When the conventionally flat surfaces of the compression die (the plunger and anvil) are replaced with optical tools fabricated and polished with any desired optical shape, a lens can be satisfactorily and advantageously formed in much the same way as is commonly used to form the flat solid sampling pellet matrix. Those optical forming tools can be ground and polished to any chosen form and optical finish on a stainless steel blank, or can be diamond-cut in a suitable nickel alloy plated onto a steel substrate. Both methods are familiar from common use in making both spherical and aspheric injection molding tools for polymers, and have been available commercially for more than 30 years. (Plummer, W. T., “Unusual Optics of the Polaroid SX-70 Land Camera” Appl. Optics 21(2), 196-202 (1982), and Plummer, W. T., J. J. Mader, J. W. Roblee, and J. Van Tassell, “Precision Engineering at Polaroid” Proc. of the Pre-Conf. Day, pp. 24-29, Precision Engineering in Industry—International State of the Art, Eighth Int. Precision Eng. Seminar, Université de Technologie de Compiègne, France; M. Bonis, et al., Ed. (May 15, 1995)) Machines capable of generating spherical and aspheric lens mold shapes with the necessary mathematical complexity and accuracy on a hard and tough surface are available from the Moore Tool Company of Bridgeport, Conn., and from Precitech, Inc., of Keene, N.H., and for use at the longer infrared wavelengths, a mechanically ground or lathe-turned optical finish may be adequate for present purposes without further polishing. Of course, as in a common polymer molding practice, the master shape can be generated first in a soft material, such as a plastic or an easily machined metal, then converted into a hard mold component by nickel electroforming replication.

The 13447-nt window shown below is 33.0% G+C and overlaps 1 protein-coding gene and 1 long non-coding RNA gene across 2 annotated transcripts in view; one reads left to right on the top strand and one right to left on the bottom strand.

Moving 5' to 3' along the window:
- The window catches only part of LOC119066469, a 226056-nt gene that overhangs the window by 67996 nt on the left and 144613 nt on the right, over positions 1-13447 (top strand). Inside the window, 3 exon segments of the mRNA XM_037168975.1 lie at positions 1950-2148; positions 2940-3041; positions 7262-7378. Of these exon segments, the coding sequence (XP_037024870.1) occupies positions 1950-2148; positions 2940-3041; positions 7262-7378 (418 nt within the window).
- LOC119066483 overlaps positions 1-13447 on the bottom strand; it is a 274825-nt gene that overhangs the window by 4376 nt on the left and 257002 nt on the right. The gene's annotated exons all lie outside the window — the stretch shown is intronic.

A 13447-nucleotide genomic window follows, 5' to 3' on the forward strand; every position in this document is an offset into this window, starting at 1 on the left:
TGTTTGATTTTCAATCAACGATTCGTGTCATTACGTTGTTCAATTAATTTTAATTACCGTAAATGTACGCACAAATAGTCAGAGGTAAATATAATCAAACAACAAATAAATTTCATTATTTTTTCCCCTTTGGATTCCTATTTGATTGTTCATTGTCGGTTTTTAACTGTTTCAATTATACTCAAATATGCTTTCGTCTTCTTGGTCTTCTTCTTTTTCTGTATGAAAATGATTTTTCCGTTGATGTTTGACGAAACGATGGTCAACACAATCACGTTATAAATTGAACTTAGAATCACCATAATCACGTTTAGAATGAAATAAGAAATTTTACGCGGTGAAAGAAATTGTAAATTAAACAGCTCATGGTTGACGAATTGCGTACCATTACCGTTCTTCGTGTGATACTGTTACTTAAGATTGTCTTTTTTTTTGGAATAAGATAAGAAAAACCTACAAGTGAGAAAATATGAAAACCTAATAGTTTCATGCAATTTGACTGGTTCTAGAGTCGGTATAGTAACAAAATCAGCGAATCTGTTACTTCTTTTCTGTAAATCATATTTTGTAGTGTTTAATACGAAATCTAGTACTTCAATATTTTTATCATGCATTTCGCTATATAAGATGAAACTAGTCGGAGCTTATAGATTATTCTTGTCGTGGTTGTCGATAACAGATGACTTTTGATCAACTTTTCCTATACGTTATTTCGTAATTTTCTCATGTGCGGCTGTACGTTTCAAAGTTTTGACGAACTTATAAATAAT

One specific “lens component” that can usefully be manufactured by the invention is an array of many small lenses, such as spherical or aspheric lenses arranged in a square or hexagonal array, or an array of many cylindrical lenses lying parallel to each other on a surface. A nickel tool will work well for this purpose and may be made by electroforming from a master of the correct shape formed in any convenient material. One example is the ruled patterns of cylindrical lenses depicted in FIGS. 3 and 4 of U.S. Pat. No. 3,848,980 by Plummer and incorporated herein in its entirety by reference. Diffractive structures such as those depicted in U.S. Pat. No. 5,260,828 by Londono, et al. that may be used for athermalization, achromatization, or beam splitting can also be usefully manufactured in this way. The '828 patent is also incorporated herein in its entirety by reference. Another diffractive structure that can be manufactured in this way might be a diffraction grating, or might be a computer-generated surface-relief transmission hologram formed by use of a mechanical, microlithographic, or laser-scanned photo polymerization fabrication process, preferably followed by an electroforming step to make a durable molding tool. Such a hologram may be used for projecting or displaying a desired optical or infrared image. The lens that can be manufactured with this powder compacting technology can also be a Fresnel lens, or indeed, almost any optical component that can be molded of thermoplastic polymers using traditional hot methods. The “lens component” can further be an axicon, or other refractive or diffractive component as might be designed for producing a Bessel (non-spreading) beam of radiation, or can be a prism, or a joined cluster of prisms.